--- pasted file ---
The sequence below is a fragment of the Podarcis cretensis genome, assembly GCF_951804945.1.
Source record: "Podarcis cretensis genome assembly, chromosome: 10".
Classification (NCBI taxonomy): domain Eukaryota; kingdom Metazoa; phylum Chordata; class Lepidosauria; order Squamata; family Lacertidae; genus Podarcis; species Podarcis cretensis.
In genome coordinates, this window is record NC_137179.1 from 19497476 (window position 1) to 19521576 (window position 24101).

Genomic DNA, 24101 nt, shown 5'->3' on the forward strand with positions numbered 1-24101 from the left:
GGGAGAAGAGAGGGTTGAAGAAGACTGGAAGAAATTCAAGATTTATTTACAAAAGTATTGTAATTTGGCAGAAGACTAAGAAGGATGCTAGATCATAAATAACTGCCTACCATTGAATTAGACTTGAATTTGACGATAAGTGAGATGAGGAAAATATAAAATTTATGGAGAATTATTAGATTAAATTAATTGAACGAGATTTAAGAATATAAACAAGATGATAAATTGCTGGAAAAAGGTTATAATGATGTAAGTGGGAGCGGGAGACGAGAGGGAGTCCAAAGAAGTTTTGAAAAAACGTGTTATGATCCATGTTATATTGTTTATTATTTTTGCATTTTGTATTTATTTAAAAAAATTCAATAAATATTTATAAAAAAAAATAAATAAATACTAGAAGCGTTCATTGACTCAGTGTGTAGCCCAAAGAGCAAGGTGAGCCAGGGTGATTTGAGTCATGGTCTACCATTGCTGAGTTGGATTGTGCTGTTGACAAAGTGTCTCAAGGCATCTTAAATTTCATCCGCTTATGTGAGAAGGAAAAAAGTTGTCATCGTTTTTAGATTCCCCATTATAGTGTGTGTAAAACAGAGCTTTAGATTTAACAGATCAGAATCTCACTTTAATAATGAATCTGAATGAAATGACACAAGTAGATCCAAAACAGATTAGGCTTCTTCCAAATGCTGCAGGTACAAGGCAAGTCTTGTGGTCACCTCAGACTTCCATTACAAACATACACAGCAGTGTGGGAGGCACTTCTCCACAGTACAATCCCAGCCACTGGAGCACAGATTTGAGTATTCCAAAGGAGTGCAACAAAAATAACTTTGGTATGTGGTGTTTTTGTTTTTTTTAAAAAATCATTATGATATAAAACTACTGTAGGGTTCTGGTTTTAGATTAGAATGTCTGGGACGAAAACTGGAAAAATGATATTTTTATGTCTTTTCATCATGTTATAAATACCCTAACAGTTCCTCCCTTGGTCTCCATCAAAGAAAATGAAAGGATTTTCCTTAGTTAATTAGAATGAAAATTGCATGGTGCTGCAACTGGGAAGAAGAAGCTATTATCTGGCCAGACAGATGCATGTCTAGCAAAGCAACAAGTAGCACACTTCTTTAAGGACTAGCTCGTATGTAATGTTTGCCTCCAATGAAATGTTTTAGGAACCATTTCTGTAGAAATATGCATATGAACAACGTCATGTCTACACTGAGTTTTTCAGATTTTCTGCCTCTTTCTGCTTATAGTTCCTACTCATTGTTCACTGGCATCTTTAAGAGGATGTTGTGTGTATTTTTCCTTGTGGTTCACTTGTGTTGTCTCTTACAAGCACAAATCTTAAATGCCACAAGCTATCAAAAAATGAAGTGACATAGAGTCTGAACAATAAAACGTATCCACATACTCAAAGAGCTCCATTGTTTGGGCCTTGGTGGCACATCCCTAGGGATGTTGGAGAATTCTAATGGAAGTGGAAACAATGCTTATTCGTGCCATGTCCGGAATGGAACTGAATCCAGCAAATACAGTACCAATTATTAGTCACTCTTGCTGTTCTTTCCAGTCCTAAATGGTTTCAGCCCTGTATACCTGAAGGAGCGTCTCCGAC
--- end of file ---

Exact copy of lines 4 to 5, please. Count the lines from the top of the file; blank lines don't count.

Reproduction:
In genome coordinates, this window is record NC_137179.1 from 19497476 (window position 1) to 19521576 (window position 24101).

Genomic DNA, 24101 nt, shown 5'->3' on the forward strand with positions numbered 1-24101 from the left: